As one might expect, marijuana arrests have dropped significantly in states that have legalized the drug in recent years. However, although arrests have declined overall in those states, racial disparities have remained, with people of color still far more likely to be charged with selling marijuana.
Law enforcement agencies report that cocaine’s availability in America has increased in recent years, in part because of increased production in Colombia, the top exporter of the drug to the U.S. This trend may be disproportionately affecting black communities across the country: The drug is the largest contributor to overdose deaths among black men and women. In fact, cocaine overdose deaths among black Americans are roughly equivalent to opioid deaths among white citizens, though the latter has received more public attention.
These trends may be evident in the composite photos of men arrested for selling or possessing cocaine, which yielded some of the darkest skin tones in our study. However, the composite images for women arrested for cocaine-related crimes had significantly lighter skin tones. The history of cocaine interdiction in America is fraught with racial implications: In the ’80s, sentencing laws imposed much tougher standards on crack than powder cocaine. These laws eventually led to the disproportionate incarceration of people of color, whose communities were more likely to be ravaged by crack than cocaine.
Marks of Meth
The physical effects of methamphetamine are widely known: From extreme weight loss to skin sores, the physical consequences of meth use can be quite striking. Our composite images did not reveal many such signs, though one major visual indicator was not on display by default: Meth users often experience severe dental problems, but few people show their teeth in mug shot photos.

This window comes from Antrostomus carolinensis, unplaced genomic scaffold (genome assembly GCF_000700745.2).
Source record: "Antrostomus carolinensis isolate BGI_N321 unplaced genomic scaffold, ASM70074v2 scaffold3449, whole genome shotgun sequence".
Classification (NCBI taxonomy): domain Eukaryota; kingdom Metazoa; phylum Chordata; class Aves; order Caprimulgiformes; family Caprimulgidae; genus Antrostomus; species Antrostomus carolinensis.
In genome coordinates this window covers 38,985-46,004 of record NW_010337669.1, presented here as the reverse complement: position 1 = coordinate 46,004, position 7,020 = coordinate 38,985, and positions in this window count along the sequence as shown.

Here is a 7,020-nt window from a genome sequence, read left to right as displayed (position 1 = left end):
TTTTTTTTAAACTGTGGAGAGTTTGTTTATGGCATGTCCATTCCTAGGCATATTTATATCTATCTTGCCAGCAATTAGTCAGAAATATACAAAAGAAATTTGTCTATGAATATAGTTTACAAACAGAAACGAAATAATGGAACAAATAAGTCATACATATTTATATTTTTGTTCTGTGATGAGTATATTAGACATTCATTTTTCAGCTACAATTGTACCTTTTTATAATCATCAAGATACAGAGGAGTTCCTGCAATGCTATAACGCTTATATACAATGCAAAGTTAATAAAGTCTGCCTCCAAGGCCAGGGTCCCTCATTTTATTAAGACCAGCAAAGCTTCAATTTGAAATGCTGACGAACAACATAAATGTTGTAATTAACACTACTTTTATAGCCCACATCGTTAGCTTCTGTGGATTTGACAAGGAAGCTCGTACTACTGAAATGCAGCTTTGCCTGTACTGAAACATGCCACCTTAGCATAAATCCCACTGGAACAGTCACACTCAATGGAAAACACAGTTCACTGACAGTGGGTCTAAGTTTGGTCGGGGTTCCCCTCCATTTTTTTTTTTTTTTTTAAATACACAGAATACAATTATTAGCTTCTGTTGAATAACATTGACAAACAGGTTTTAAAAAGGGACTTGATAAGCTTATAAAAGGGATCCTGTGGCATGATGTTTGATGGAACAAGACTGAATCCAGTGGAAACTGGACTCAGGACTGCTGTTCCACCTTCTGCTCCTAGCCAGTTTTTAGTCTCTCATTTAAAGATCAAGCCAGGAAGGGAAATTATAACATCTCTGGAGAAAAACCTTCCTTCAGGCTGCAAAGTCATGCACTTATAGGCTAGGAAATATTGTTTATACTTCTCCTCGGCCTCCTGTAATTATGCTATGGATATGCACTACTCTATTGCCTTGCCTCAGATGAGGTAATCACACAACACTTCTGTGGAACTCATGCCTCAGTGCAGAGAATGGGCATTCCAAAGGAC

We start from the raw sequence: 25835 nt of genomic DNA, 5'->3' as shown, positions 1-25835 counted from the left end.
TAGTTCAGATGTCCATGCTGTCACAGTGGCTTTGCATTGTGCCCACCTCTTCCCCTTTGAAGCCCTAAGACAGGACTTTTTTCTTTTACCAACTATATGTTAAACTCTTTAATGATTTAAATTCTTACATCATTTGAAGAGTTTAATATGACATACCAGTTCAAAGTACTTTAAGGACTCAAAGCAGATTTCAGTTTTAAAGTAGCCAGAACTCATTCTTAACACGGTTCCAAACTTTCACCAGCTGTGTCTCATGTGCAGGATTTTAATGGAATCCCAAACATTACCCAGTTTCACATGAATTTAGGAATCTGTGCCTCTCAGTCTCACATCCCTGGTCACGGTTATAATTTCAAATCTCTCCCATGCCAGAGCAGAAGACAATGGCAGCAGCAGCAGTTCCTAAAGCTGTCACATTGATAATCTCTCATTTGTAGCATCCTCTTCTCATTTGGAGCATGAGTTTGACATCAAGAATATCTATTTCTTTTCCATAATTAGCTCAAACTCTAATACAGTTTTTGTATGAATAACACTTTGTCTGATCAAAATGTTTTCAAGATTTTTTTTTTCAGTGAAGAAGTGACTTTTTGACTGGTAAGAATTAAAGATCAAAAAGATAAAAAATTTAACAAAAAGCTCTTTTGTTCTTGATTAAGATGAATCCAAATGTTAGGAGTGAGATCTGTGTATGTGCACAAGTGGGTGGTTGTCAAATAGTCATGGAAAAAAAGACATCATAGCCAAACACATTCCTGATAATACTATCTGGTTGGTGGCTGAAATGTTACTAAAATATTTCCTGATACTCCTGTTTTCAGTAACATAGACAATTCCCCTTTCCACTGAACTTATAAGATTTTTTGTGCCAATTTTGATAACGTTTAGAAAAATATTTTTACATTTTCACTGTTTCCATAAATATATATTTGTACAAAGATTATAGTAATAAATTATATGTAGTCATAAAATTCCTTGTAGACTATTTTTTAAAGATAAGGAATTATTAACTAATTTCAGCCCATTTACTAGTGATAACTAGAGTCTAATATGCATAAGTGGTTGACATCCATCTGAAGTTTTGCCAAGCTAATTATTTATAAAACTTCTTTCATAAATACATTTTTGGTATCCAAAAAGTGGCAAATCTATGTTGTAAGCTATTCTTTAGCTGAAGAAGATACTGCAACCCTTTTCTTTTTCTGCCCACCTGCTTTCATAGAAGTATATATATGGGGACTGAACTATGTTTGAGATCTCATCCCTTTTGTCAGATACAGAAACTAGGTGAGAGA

The lighter skin tones in these composite photos were to be expected: Meth has historically been linked to white Americans, particularly those living in poverty. Interestingly, however, the main source of meth sold in the U.S. has changed significantly in recent years. Historically made in remote labs in rural communities, methamphetamine is now predominantly manufactured by Mexican drug cartels. As the supply chain shifts, methamphetamine may find its way into new communities across the country.
To some extent, these images are most notable for being unremarkable: The faces of those arrested for offenses related to drugs and alcohol possess no distinctively criminal features. Given the pictures presented in this project, it’s impossible to dismiss drug use as a problem affecting a single demographic. Rather, our composite images suggest that the real faces of America’s drug epidemic are all around us, though we may not always perceive their struggles.
If you’re struggling with substance abuse yourself or worried about a loved one’s addiction, the pervasive nature of the nation’s drug troubles may hit particularly close to home. But just as individuals from all walks of life are contending with chemical dependency, there’s a diverse and growing community of Americans who are embracing recovery. With expert guidance and the right treatment options, you or your loved one can join them on the path to well-being. Explore our information and resources today to learn about affordable and effective treatment options.
For this project, we collected a random sampling of mug shots from multiple arrest websites. Photos were grouped by “crime description” and then segmented by gender. A random sampling of 25 to 45 images were used to composite each face average. More information on facial averaging can be found here.
Fair Use Statement
Find our mugshots interesting? If you’d like to share our content on your own site or social media, you’re free to do so for noncommercial purposes. Simply link back to this page to attribute our team for their work.